Lead study author Marek Sasiadek, MD, said the findings mean perfusion-weighted imaging and diffusion-tensor imaging of the posterior cingulate region someday may replace FDG-PET in diagnosing Alzheimer's disease and mild cognitive impairment, though additional research is needed.
The study reviewed 20 patients with Alzheimer's disease (mean age, 72.5 years), 15 patients with mild cognitive impairment (mean age, 63.2 years), and 15 healthy subjects (mean age, 69 years).
All 50 subjects underwent MRI examinations, including perfusion-weighted imaging and diffusion-tensor imaging on a 1.5-tesla MRI scanner to measure relative cerebral blood volume and fractional anisotropy, respectively. Alzheimer's and mild cognitive impairment patients also were given FDG-PET studies.
The researchers also used software to determine the rates of glucose metabolism as z-scores. The z-scores were calculated based on the mean value of aged-matched healthy controls minus mean value of the patient subgroup divided by mean standard deviation of the healthy controls. The results of relative cerebral blood volume and fractional anisotropy from the posterior cingulate region also were assessed as z-scores and compared with the results of PET studies.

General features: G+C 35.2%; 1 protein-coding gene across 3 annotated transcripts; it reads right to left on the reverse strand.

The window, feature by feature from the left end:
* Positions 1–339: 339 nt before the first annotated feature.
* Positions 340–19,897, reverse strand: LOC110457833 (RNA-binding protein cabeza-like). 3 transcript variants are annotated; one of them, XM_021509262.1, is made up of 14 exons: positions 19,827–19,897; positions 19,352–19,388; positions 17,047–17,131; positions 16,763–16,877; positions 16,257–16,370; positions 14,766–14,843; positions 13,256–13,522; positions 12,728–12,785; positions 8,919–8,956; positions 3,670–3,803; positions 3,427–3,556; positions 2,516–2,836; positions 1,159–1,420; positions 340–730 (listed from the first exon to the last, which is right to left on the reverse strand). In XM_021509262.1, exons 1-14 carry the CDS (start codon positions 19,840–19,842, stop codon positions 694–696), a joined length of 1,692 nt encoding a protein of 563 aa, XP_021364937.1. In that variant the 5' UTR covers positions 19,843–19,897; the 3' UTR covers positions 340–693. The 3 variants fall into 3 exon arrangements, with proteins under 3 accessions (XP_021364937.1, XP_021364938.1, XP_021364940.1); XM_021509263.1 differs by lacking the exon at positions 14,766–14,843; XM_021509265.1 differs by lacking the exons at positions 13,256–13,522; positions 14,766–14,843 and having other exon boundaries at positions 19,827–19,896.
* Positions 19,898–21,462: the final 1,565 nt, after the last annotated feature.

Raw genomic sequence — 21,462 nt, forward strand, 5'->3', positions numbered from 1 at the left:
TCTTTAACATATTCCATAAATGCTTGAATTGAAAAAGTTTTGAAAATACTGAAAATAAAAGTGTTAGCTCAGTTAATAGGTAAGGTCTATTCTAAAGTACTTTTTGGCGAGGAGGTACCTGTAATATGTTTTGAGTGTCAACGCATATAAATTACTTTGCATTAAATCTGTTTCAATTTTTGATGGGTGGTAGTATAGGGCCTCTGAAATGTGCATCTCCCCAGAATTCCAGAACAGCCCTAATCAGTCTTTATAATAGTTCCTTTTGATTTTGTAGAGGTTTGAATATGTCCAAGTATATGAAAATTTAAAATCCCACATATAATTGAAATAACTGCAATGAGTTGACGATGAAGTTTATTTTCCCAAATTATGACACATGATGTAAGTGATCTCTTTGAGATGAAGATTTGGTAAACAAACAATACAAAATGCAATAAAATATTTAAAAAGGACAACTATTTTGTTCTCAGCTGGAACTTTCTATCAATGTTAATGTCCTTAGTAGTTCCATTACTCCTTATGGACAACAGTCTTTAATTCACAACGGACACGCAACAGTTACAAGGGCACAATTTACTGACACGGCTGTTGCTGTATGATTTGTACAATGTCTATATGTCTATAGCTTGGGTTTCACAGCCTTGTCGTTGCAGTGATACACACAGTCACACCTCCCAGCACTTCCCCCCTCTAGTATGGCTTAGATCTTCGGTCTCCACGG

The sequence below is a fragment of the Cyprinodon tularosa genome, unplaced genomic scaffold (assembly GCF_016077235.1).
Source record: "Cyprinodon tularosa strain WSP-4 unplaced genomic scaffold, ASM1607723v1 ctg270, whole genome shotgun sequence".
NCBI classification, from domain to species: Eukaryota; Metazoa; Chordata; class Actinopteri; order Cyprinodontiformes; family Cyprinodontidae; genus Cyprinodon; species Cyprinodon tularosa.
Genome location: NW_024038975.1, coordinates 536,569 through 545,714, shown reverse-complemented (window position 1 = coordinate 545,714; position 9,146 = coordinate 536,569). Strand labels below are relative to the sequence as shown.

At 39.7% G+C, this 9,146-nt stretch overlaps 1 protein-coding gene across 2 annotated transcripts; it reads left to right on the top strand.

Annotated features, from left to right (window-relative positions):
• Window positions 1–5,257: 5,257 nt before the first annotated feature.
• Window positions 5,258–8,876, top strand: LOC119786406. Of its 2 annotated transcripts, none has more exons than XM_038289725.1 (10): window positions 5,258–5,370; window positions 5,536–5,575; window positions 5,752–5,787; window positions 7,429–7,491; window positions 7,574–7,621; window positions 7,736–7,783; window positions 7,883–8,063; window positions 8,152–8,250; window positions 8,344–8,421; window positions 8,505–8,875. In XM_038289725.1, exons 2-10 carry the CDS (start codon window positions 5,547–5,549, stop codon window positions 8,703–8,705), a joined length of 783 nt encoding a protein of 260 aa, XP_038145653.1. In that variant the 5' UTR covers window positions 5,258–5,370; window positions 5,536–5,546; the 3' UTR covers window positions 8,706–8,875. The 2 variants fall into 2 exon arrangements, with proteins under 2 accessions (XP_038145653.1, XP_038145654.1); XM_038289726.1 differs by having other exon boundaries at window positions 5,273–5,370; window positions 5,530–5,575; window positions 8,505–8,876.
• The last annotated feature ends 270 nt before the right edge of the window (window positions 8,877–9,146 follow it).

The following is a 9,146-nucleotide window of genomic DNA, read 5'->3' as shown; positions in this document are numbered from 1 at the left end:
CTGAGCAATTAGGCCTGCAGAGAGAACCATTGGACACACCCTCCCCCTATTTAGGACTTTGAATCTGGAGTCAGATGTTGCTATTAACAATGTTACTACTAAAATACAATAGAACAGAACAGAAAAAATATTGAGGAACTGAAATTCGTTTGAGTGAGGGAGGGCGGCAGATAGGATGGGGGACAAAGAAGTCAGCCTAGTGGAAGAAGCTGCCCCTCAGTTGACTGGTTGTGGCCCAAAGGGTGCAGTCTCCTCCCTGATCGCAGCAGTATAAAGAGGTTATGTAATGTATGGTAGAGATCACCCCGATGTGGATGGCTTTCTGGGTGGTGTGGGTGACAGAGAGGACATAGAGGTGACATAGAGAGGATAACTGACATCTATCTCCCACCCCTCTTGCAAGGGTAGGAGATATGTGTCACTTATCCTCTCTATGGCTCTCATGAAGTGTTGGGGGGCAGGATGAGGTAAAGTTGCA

The analysis revealed that FDG-PET and PWI exams showed very similar values of z-scores for both Alzheimer's (1.69 for FDG-PET and 1.9 for PWI) and mild cognitive impairment (0.76 for FDG-PET and 0.7 for PWI) patients.
The researchers also found significantly higher z-scores for fractional anisotropy measurements in DTI (2.6 for Alzheimer's and 1.48 for mild cognitive impairment) compared to FDG-PET.
"The results of this research show high accuracy of the perfusion-weighted imaging and especially diffusion-tensor imaging of the posterior cingulate region in Alzheimer's disease and mild cognitive impairment," Sasiadek said. "Perfusion-weighted imaging and diffusion-tensor imaging seem to have similar or higher value, respectively, in comparison to FDG-PET. Thus, perfusion-weighted imaging and diffusion-tensor imaging may replace FDG-PET, which is much more expensive and much less available, in diagnostics of Alzheimer's disease and mild cognitive impairment."